In ‘The Power of God’ (Gleeson 2010) I elaborate and defend an argument by the late D.Z. Phillips against definitions of omnipotence in terms of logical possibility. In ‘Which God? What Power? A Response to Andrew Gleeson’ (Hasker 2010), William Hasker criticizes my defense of Phillips’ argument. Here I contend his criticisms do not succeed. I distinguish three definitions of omnipotence in terms of logical possibility. Hasker agrees that the first fails. The second fails because negative properties (like (...) disembodiedment and simplicity) do not amount to a nature that licenses the attribution of causal powers. The third fails because it does not identify actions that can be performed without a body. It cannot be saved by appeal to the idea of purely mental acts. (shrink)
Andrew Collier is the boldest defender of objectivity - in science, knowledge, thought, action, politics, morality and religion. In this tribute and acknowledgement of the influence his work has had on a wide readership, his colleagues show that they have been stimulated by his thinking and offer challenging responses. This wide-ranging book covers key areas with which defenders of objectivity often have to engage. Sections are devoted to the following: 'objectivity of value', 'objectivity and everyday knowledge', 'objectivity in political (...) economy', 'objectivity and reflexivity', 'objectivity, postmodernism and feminism', 'objectivity and nature'. The diverse contributions range from social and political thought to philosophy, reflecting the central themes of Collier's work. (shrink)
In a seventeenth-century English landscape populated with towering political and philosophical figures like Hobbes, Harrington, Cromwell, Milton, and Locke, William Penn remains in many ways a man apart. Yet despite being widely neglected by scholars, he was a sophisticated political thinker who contributed mightily to the theory and practice of religious liberty in the early modern Atlantic world. In this long-awaited intellectual biography of William Penn, Andrew R. Murphy presents a nuanced portrait of this remarkable entrepreneur, philosopher, (...) Quaker, and politician.Liberty, Conscience, and Toleration focuses on the major political episodes that attracted William Penn's sustained attention as a political thinker and actor: the controversy over the Second Conventicle Act, the Popish Plot and Exclusion Crisis, the founding and settlement of Pennsylvania, and the contentious reign of James II. Through a careful examination of writings published in the midst of the religious and political conflicts of Restoration and Revolutionary England, Murphy contextualizes the development of Penn's thought in England and America, illuminating the mutual interconnections between Penn's political thought and his colonizing venture in America. An early advocate of representative institutions and religious freedom, William Penn remains a singular figure in the history of liberty of conscience. His political theorizing provides a window into the increasingly vocal, organized, and philosophically sophisticated tolerationist movement that gained strength over the second half of the seventeenth century. Not only did Penn attempt to articulate principles of religious liberty as a Quaker in England, but he actually governed an American polity and experienced firsthand the complex relationship between political theory and political practice. Murphy's insightful analysis shows Penn's ongoing significance to the broader study of Anglo-American political theory and practice, ultimately pointing scholars toward a new way of understanding the enterprise of political theory itself. (shrink)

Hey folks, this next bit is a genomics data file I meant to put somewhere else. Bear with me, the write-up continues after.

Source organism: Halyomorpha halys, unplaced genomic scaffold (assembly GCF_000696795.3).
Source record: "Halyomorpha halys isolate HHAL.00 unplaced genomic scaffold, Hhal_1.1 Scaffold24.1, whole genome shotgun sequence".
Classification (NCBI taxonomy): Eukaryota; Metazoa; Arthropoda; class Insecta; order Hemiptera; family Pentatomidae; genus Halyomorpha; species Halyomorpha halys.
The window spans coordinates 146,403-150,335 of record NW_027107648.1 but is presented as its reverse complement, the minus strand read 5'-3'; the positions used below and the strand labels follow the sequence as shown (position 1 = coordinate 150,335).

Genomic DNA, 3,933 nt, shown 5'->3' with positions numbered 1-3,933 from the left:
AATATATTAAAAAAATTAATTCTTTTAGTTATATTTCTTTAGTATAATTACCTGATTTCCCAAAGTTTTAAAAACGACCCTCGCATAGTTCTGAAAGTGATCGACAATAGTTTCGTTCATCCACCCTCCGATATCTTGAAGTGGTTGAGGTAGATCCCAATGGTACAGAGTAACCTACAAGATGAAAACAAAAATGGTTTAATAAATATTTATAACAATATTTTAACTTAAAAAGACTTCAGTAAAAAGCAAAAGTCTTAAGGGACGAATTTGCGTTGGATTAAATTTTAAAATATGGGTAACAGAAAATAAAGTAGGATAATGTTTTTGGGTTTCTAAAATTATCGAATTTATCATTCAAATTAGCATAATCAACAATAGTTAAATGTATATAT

The pioneering sociologist William Graham Sumner was a prolific and astute historian of the early American republic, whose work was informed by his classical liberalism and his understanding of economics. He authored seven major works including biographies and thematic studies concentrating on the vital subjects of currency, banking, business cycles, foreign trade, protectionism, and politics. Although his works are out of print, and hardly mentioned or referred to by historians or economists, they are quite valuable for understanding the politics (...) and major economic issues of the first century of the republic.1 They are: History of American Currency, Lectures on the History of Protection, Andrew Jackson, Alexander Hamilton, The Financier and Finances of the American Revolution, 2 vols., Robert Morris, History of Banking in the United States. As one can see, Sumner was most interested in the history of money and banking in America. He was a resolute opponent of inflation, inconvertible currencies, legal tender laws, bimetallic standards, and the American practice of fractional-reserve banking. His theory of the business cycle was built on the work of antebellum political economists such as Condy Raguet. Sumner’s understanding of it is sophisticated and proto- Austrian. (shrink)